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text 2017-07-30 13:53
Reading progress update: I've read 351 out of 604 pages.
Wolf Hall (Thomas Cromwell, #1) - Hilary Mantel

"But it is no use to justify yourself. It is no good to explain. It is weak to be anekdotal. It is wise to conceal the past even if there is nothing to conceal. A man´s power is in the half-light, in the half-seen movements of his hands and the unguessed-at expressions of his face. It is the abscence of facts that frightens people: the gap you open, into which they pour their fears, fantasies, desires."

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text 2017-07-06 11:26
6th July 2017
Wolf Hall - Hilary Mantel

It is the absence of facts that frightens people: the gap you open, into which they pour their fears, fantasies, desires. 


Hilary Mantel


Happy 65th birthday, Hilary Mantel. The author of Wolf Hall and Bringing Up the Bodies, two books in a trilogy based on the life of Thomas Cromwell, announced upon winning the Man Booker that she would be using the prize money on "sex, drugs, and rock 'n' roll."

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review 2016-08-11 00:00
Wolf Hall
Wolf Hall - Hilary Mantel I made it just over 100 pages in and I'm calling it. I didn't come to this book knowing anything about the players in it and it seems like there are just so many of them. Mantel drops us in without much explaining, which probably allows her to do some really cool things with her story, but it left me, who has never studied Henry VIII in any detail, feeling lost and disoriented. Her writing style doesn't help, either; it's not bad, but it's not engaging, eloquent, convincing, clever, mysterious/creepy, beautiful, or anything else I tend to like in writing styles; and in fact it seemed to me at times needlessly confusing. Add in the fact that I usually dislike Booker prizewinners, and I decided that this book wasn't doing much for me and would probably continue that way. I wanted to like it, and there were a few times where I felt interested, but she wasn't able to keep it up. As it is, I am still curious about the book because there is so much buzz and I do think it's a fascinating story to tell, but at the moment I think I'd be better served by reading the history, watching some movies/series, and maybe coming back to it after, if the curiosity lingers.
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text 2016-01-02 22:25
2015: The Year in Review
Wolf Hall (Thomas Cromwell, #1) - Hilary Mantel
Bring Up the Bodies - Hilary Mantel
The Goldfinch - Donna Tartt
The Martian - Andy Weir

According to my 2015 "Reading Challenge" log, I read 79 books in 2015 (excluding re-reads) - quite an exceptional year for me. I aim for a book a week and usually end up around 60 or so.


Why not an even 80? Because my travel plans got changed at the last minute, so instead of reading on an airplane on New Year's Eve, I got to spend another day with my "second family," and my reading time was shortened considerably for the very best of reasons.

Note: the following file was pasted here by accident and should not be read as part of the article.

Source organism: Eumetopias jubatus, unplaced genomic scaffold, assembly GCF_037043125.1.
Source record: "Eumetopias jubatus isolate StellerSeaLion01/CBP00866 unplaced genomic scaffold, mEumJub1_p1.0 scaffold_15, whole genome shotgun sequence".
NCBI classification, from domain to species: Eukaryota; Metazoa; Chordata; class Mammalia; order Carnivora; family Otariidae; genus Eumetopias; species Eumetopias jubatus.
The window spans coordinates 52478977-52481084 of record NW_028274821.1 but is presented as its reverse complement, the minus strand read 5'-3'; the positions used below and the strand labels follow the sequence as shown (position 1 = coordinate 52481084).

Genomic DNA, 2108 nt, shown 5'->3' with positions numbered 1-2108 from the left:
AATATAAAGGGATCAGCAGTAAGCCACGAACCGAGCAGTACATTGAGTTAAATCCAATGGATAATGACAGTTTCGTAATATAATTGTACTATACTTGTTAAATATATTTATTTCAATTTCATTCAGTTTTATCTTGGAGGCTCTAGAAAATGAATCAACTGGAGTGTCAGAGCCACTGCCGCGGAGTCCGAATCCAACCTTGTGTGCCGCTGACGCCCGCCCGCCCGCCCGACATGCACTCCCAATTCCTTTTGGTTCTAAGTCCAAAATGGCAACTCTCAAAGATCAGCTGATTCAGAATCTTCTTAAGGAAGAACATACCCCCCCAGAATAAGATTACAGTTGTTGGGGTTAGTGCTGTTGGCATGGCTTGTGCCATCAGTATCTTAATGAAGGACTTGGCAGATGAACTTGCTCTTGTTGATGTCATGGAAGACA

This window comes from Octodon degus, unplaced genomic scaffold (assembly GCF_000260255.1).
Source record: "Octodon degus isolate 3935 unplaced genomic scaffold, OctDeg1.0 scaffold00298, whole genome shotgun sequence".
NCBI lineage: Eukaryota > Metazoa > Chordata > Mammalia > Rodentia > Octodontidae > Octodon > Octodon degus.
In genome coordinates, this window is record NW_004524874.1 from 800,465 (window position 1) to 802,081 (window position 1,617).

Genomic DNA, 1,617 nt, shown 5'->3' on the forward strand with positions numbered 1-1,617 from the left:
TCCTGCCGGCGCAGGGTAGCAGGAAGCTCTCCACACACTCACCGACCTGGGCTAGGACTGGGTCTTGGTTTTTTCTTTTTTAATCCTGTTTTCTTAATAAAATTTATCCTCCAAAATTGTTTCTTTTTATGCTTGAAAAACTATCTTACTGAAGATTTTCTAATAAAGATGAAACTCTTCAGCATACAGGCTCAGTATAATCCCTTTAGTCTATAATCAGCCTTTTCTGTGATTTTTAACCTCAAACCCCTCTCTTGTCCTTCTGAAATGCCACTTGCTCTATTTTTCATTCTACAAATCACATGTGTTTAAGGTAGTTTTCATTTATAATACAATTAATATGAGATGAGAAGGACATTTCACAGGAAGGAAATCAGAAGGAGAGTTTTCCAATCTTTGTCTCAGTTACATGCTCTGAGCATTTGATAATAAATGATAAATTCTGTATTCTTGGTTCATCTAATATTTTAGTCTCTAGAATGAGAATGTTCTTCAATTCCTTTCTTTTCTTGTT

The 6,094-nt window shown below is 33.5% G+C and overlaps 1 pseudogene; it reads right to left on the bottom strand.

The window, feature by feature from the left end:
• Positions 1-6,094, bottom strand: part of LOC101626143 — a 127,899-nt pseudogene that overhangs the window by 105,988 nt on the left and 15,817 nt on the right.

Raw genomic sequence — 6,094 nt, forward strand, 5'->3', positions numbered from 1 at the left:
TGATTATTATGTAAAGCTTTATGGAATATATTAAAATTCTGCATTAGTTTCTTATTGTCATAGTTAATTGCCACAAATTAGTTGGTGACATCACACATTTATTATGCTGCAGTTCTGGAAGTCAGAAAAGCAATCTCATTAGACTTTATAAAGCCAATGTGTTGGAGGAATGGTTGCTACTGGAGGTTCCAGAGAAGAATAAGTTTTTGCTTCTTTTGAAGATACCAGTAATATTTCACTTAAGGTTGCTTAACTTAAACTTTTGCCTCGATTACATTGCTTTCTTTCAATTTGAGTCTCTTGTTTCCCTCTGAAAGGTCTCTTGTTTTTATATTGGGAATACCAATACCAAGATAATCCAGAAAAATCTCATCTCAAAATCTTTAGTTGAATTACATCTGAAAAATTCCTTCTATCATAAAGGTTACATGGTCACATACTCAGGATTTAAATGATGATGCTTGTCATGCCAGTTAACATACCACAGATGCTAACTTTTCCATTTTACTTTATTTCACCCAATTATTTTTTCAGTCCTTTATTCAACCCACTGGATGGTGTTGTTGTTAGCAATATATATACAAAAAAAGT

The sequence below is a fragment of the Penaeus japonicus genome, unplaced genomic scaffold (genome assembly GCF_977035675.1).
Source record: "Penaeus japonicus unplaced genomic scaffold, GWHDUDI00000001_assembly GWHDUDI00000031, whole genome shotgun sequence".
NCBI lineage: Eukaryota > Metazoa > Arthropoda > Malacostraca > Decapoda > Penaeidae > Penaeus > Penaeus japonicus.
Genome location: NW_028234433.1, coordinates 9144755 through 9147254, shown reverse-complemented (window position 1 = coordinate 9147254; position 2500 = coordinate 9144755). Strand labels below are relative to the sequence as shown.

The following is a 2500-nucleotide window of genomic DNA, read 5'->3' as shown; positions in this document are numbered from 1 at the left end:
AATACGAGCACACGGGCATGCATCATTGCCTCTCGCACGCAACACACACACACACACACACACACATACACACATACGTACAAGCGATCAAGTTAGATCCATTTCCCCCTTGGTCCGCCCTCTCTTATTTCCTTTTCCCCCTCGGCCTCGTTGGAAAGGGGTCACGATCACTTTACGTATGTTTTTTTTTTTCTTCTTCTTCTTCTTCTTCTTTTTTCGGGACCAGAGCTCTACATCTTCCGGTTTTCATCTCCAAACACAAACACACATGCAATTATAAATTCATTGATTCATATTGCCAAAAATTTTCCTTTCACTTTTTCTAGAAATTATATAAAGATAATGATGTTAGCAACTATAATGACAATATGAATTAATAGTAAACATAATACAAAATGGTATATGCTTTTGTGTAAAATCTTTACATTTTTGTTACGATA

It was a varied year - plays, poetry, lit crit, non-fiction, biographies, novels, and more. Could I pick one stand-out book? I could not. I have raved about many of these titles at various times to particular people. 


Here, I'll say that perhaps I loved best the "big novels," Hilary Mantel's Cromwell Books, Donna Tartt's "The Goldfinch," and Andy Weir's "The Martian." LOVED LOVED LOVED all four. 


What's coming up in 2015? I haven't posted much lately, but I have some ideas in the queue, so look for several "Notes on Adaptation" posts soon. A summer reading list will come in May. Until then, some serendipity will come into play. Stay tuned, and read along. 



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text 2015-11-07 14:00
#BookadayUK - Day 7
Jane Eyre - Charlotte Brontë,Margaret Smith
North and South - Elizabeth Gaskell
Bleak House - Charles Dickens,Norman Page,J. Hillis Miller
Pride and Prejudice - Ian Littlewood,Hugh Thomson,Jane Austen
Wolf Hall - Hilary Mantel



Oh good Lord, where to start? I mean I'm English, so I grew up with the BBC and their fantastic adaptations of well-loved children's books, and the heavyweights of English literature. 


The most recent production that had me captivated from start to finish was Wolf Hall. I thought it would be impossible to capture the brilliance of Hilary Mantel's words, but damn, this came close. 



And here are a few more of my favourites.


I'm pretty certain the BBC has filmed just about every one of Dickens' novels, but the standout one for me is the 2004 adaptation of Bleak House. Gillian Anderson and Anna Maxwell Martin were amazing. 


Charlotte Bronte's Jane Eyre is a long-time favourite and there have been a number of TV versions, but I'm picking the 1983 version with Zelah Clarke as Jane, and Timothy Dalton as Mr Rochester. 


I love Elizabeth Gaskell's North and South, which is made even better with Richard Armitage in the lead role. 


And then of course there is the BBC's Pride and Prejudice from 1995* starring Jennifer Ehle and a rather damp Colin Firth. Even I quite enjoyed this, and you all know I'm not Ms Austen's biggest fan. 



* Thank you SusannahG for noticing I'd got the wrong date here. And you're right. The 1983 version was pretty good too. 

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